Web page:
Appropriate uses for displacements?

Discussion in 'Mapping Questions & Discussion' started by Urser, Nov 30, 2009.

  1. Urser

    Urser L1: Registered

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    This has been something bugging me for a while. I've heard that displacements are cheaper to render than normal brushes, yet they do not seal the map. So what's wrong with simply turning everything that isn't used to seal the map into a displacement? I know there must be something wrong with it, but I'm not sure what it is from a performance perspective.

    Also, what do you guys consider appropriate times to use displacement brushes? Things like cliffs and terrain are obvious answers, but from what I've seen in some .vmf files, they're also used for tunnels and worn-out roofs. So does this mean displacements should be used wherever there is some geometric imperfection?
     
  2. tarmo-

    tarmo- L3: Member

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    :O
    basically you want to turn whole map in to one big box and source engine isn't fan of big open areas... it would render whole map at the same time.. it wouldn't work :)
     
  3. Randdalf

    aa Randdalf

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    Displacements can't be tied to entities, and they don't block visibility, so doing such a thing will only make your map perform worse.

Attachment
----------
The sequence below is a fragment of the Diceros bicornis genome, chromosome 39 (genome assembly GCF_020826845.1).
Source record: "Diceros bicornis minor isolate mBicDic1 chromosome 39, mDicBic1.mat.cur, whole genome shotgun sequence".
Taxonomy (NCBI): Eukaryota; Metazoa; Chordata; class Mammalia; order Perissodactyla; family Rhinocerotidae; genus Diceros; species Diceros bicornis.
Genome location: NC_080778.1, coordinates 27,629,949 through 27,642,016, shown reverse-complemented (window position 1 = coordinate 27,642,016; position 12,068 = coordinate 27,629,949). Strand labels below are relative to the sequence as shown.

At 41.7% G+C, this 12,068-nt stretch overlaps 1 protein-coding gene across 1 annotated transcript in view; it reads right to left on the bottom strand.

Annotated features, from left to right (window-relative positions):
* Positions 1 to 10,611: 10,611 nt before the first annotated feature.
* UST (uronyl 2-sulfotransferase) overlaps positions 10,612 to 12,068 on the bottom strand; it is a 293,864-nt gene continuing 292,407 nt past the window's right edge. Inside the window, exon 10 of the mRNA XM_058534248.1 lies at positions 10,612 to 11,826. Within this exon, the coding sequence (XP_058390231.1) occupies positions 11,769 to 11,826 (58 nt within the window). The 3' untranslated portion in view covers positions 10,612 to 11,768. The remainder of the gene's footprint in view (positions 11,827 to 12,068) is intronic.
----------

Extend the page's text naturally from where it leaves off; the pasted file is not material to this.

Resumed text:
4. Urser

    Urser L1: Registered

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    Oh well, I didn't mean it like that. Obviously things that are used to separate the map into visleafs would also remain world brushes, but let's say I have a brush-based hand rail that would normally be a func_detail. What's the problem with turning it into a displacement? Not only would it be better for map performance, I could also displace some parts to give it a "rickety", broken appearance.

    But I just feel that there's some unwritten holy book of mapping that would condemn you for displacing anything that isn't part of the terrain.

    EDIT: Or am I just uninformed? Are displacements harder to render?
     
  5. Dr. Spud

    aa Dr. Spud Grossly Incandescent

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    I think what Urser is getting at is along the lines of: what if you turned every func_detail into displacement.
     
  6. Urser

    Urser L1: Registered

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    Basically.

    Also, could anyone enlighten me on how lighting is different between normal brushes and displacements? I heard that changing the lightmap of a displacement is not recommended, as they handle lighting differently, but how so?
     
  7. Rexy

    aa Rexy The Kwisatz Haderach

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    I don't know, the mapping gurus will have to answer you on that, but I think turning func_details into displacements isn't a good idea, because you'll end up with a great number of triangles, which is more for the engine to render.
     
  8. Freyja

    aa Freyja ¯\_(ツ)_/¯

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    Yes, thats right.

    Brushes are lightmapped, while displacements are vertex lit, like models.

    Rexy's right about the triangle thing. it would also be a pain to mess around with, imo.
     
  9. Urser

    Urser L1: Registered